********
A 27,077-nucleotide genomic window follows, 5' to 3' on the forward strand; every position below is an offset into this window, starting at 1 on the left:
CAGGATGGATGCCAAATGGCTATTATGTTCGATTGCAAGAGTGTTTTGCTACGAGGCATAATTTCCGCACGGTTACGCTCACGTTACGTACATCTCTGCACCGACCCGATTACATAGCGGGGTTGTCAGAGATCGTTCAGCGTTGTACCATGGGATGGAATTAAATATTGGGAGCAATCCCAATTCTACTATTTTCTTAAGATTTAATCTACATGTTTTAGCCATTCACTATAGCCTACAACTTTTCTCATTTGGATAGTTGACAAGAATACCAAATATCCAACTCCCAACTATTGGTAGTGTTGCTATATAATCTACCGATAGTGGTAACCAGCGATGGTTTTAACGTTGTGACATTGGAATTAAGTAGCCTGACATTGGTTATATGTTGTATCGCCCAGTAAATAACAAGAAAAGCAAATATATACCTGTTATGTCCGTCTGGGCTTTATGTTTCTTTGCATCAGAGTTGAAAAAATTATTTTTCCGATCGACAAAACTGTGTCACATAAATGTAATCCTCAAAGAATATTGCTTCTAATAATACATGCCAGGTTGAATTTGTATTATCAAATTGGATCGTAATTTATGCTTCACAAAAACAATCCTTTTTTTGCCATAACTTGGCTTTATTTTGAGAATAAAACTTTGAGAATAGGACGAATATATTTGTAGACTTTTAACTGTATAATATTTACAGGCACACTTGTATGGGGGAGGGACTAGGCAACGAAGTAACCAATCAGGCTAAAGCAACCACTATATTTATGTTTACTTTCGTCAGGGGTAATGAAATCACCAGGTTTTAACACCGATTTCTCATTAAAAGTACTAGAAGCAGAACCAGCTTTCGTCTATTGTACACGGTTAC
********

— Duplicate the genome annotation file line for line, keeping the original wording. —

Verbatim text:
A 27,077-nucleotide genomic window follows, 5' to 3' on the forward strand; every position below is an offset into this window, starting at 1 on the left:
CAGGATGGATGCCAAATGGCTATTATGTTCGATTGCAAGAGTGTTTTGCTACGAGGCATAATTTCCGCACGGTTACGCTCACGTTACGTACATCTCTGCACCGACCCGATTACATAGCGGGGTTGTCAGAGATCGTTCAGCGTTGTACCATGGGATGGAATTAAATATTGGGAGCAATCCCAATTCTACTATTTTCTTAAGATTTAATCTACATGTTTTAGCCATTCACTATAGCCTACAACTTTTCTCATTTGGATAGTTGACAAGAATACCAAATATCCAACTCCCAACTATTGGTAGTGTTGCTATATAATCTACCGATAGTGGTAACCAGCGATGGTTTTAACGTTGTGACATTGGAATTAAGTAGCCTGACATTGGTTATATGTTGTATCGCCCAGTAAATAACAAGAAAAGCAAATATATACCTGTTATGTCCGTCTGGGCTTTATGTTTCTTTGCATCAGAGTTGAAAAAATTATTTTTCCGATCGACAAAACTGTGTCACATAAATGTAATCCTCAAAGAATATTGCTTCTAATAATACATGCCAGGTTGAATTTGTATTATCAAATTGGATCGTAATTTATGCTTCACAAAAACAATCCTTTTTTTGCCATAACTTGGCTTTATTTTGAGAATAAAACTTTGAGAATAGGACGAATATATTTGTAGACTTTTAACTGTATAATATTTACAGGCACACTTGTATGGGGGAGGGACTAGGCAACGAAGTAACCAATCAGGCTAAAGCAACCACTATATTTATGTTTACTTTCGTCAGGGGTAATGAAATCACCAGGTTTTAACACCGATTTCTCATTAAAAGTACTAGAAGCAGAACCAGCTTTCGTCTATTGTACACGGTTAC